Frequently Asked Questions
What and why an IRB?
The Institutional Review Board (IRB) is a committee of faculty and community members who review the involvement/participation of individuals in research programs/projects conducted by any Furman University researcher, faculty, student or staff. This requirement is legislated and mandated by the federal legislation for any federally funded research. Federal legislation on human subjects’ protection was enacted to protect research participants from violation of their human rights.
Is what I am doing research?
Research is any activity which gathers information on individuals participating in any activity. Research means a systematic investigation, any investigation designed to develop or contribute to knowledge or understanding about a question. It includes survey, testing, program evaluation, interviews, and focus groups. Research is collecting information (data) on people and using that data in reports presented, published, or reported outside of the activity. If the data are only for program/activity improvement and not reported to anyone or anywhere else ever
, then it is not research and does not have to go to the IRB. If after conducting the programs/activity, the findings are so exciting that they just have to be communicated at the next annual meeting, then those findings become research and the IRB must be consulted.
Is it Human Subjects Research?
Here is a process to follow the regulatory definition of research involving human subjects.
STEP ONE: Ask yourself the following 4 questions in a stepwise process stopping if there is any “no” answer:
- Is the activity an investigation? (Investigation: A searching inquiry for facts: detailed or careful examination.)
- Is the investigation systematic? (Systematic: Having or involving a system, method, or plan.)
- Is the systematic investigation designed to develop or contribute to knowledge? (Designed: evaluate whether the activities will develop or contribute to knowledge. Develop: to form the basis for a future contribution. Contribute: to result in. Knowledge: truths, facts, information.)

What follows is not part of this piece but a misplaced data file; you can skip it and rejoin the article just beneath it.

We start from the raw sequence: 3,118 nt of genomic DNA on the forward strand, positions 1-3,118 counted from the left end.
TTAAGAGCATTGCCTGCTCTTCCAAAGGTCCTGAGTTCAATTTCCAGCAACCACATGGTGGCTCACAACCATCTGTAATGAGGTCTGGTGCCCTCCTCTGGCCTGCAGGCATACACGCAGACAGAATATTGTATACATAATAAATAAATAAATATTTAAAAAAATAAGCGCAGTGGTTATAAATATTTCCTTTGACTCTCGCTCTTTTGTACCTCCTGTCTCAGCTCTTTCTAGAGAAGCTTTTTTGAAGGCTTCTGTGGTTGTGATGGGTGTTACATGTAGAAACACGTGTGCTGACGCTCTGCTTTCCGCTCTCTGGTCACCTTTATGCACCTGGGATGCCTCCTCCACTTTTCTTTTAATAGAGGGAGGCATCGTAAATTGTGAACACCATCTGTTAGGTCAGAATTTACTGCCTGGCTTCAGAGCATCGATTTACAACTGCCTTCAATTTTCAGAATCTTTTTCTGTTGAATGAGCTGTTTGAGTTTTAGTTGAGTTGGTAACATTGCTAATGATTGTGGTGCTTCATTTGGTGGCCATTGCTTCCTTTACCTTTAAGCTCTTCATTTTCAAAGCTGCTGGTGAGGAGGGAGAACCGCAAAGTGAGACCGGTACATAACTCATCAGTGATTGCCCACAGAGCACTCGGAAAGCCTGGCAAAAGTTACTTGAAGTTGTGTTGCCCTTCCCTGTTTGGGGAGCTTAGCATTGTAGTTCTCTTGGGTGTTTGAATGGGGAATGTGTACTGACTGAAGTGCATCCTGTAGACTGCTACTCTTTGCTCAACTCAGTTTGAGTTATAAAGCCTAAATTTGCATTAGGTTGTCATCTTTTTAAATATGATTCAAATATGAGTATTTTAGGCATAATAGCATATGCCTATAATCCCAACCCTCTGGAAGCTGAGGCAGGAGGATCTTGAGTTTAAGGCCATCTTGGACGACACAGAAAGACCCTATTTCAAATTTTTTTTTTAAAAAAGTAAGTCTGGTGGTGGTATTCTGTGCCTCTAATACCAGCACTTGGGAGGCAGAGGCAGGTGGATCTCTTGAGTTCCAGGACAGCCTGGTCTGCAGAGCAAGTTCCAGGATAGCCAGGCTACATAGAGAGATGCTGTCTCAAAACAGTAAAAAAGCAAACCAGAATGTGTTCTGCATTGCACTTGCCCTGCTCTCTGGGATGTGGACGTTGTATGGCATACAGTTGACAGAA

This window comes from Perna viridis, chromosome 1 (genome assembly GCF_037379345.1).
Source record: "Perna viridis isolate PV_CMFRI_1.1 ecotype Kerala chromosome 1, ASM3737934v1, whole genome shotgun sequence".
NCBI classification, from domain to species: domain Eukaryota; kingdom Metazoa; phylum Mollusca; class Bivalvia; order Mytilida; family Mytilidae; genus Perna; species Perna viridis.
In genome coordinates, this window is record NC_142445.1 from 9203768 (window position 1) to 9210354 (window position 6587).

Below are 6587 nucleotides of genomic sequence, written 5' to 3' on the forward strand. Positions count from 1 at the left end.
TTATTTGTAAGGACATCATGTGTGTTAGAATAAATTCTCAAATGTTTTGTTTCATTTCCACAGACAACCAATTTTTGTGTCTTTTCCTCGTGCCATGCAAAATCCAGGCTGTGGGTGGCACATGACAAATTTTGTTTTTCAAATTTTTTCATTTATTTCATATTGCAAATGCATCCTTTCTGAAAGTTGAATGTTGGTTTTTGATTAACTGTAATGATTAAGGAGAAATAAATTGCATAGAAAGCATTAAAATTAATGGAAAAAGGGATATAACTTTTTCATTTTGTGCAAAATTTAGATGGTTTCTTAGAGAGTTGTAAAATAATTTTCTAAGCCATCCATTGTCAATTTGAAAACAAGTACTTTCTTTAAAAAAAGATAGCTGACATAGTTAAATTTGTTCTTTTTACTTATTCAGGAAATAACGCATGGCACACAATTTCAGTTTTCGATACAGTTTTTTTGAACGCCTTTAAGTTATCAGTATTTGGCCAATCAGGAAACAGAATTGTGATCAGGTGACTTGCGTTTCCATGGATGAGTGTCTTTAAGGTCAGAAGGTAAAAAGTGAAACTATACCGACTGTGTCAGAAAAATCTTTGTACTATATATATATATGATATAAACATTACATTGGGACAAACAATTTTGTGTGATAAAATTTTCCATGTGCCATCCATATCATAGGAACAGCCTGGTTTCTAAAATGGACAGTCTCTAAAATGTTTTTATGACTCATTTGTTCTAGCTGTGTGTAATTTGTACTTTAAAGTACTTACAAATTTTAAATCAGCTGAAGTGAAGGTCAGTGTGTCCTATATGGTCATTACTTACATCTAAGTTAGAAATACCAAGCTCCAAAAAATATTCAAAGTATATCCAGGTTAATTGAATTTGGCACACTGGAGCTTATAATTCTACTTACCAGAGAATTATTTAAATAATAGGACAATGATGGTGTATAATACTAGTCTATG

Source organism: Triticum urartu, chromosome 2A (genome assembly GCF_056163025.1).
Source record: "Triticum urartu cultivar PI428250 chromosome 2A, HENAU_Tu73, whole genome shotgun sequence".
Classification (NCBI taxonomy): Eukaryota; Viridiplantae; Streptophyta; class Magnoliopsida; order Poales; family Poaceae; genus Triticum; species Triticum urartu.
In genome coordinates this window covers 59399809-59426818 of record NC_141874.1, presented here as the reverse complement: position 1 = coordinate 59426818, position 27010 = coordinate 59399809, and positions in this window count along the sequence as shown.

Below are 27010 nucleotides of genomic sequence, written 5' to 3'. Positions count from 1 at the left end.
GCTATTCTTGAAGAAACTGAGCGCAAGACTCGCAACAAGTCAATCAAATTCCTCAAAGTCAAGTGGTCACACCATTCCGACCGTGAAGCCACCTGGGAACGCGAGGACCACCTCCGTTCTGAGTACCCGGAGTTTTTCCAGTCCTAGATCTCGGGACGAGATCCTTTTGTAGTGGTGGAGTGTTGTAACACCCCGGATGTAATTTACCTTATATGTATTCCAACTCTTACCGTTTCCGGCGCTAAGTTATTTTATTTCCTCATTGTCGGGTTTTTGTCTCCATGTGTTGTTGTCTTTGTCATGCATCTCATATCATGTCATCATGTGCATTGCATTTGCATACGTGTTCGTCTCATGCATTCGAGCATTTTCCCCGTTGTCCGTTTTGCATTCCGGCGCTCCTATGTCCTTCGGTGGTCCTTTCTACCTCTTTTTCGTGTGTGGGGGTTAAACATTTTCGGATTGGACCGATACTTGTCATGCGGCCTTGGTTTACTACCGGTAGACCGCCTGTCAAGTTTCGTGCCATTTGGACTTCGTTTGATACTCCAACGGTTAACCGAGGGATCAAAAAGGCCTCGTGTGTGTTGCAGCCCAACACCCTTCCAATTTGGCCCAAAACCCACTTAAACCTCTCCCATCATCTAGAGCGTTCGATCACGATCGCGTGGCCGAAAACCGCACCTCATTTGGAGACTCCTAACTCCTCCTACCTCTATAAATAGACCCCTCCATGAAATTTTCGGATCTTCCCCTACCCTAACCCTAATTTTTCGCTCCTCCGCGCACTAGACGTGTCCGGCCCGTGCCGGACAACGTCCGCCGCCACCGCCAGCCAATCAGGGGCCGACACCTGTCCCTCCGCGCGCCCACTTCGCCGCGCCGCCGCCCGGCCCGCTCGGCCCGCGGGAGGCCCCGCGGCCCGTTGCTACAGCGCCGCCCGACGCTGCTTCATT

- Is the knowledge the systematic investigation is designed to develop contribute generalizable? (Generalizable: universally or widely applicable.)
If you get to a yes after the 4th question, you may determine that the activity is research and go to STEP TWO. If stopped by saying no at any point, determine that there is no research and do not proceed with any further questions.
STEP TWO: If there is research, then ask the following:
Will the investigator gather information about living individuals?
- Will the investigator gather that data through either of the following mechanisms:
a. Physical procedures or manipulations of those individuals or their environment?
b. Communication or interpersonal contact with the individuals?
- Will the investigator gather data that is about behavior that occurs in a context in which an individual can reasonably expect that no observation or recording is taking place?
- Will the investigator gather data that individuals have provided for specific purposes in which the individuals can reasonably expect that it will NOT be made public, such as a medical record?
- Can the individuals’ identities be readily ascertained or associated with the information by the investigator?
If (1) and (2) are true, (1), (3) and (5) are true, or (1), (4) and (5) are true, then the research involves human subjects. Otherwise, the research does not involve human subjects.
I am the faculty adviser/sponsor of a student doing research involving human subjects. Why do I need to complete the NIH training?
Although your student may be doing the research, as a faculty sponsor you are responsible for ensuring appropriate research design when human subjects are involved and for assisting in development of the application to the Furman University IRB. In addition, you have responsibility for his or her conduct in the field, adherence to protocol, and any adverse events or problems that may occur. You should also be able to appropriately address any questions from subjects concerning their rights as a subject or potential violations of such rights.
All I’m doing is a survey; do I have to apply to the IRB?
The IRB has three levels of review: exempt, expedited, and full review. Much of what takes place at Furman University may fall under the “exempt” status. Exempt review covers things like surveys, classroom tests, and questionnaires. A program reviewed under the exempt category typically is a program of minimal risk to participants. An exception to this category is programs involving children. The Furman IRB defines children as anyone less than 18 years of age. Children, pregnant women, prisoners, and individuals with disabilities are all considered special population and require a Full IRB review.
What is minimal risk?
Minimal risk means that the probability and magnitude of harm or discomfort anticipated in the research are not greater in and of themselves than those ordinarily encountered in daily life or during the performance of routine physical or psychological examinations or tests.
My data collection is complete, but the project itself is not yet complete. The IRB approval for the data collection has expired. Do I need to apply to the IRB for approval to continue the project even though I am no longer collecting data?
Yes, you need IRB review because according to 45CFR46.102(f) you are still conducting research that involves human subjects (you are still using their identifiable private information).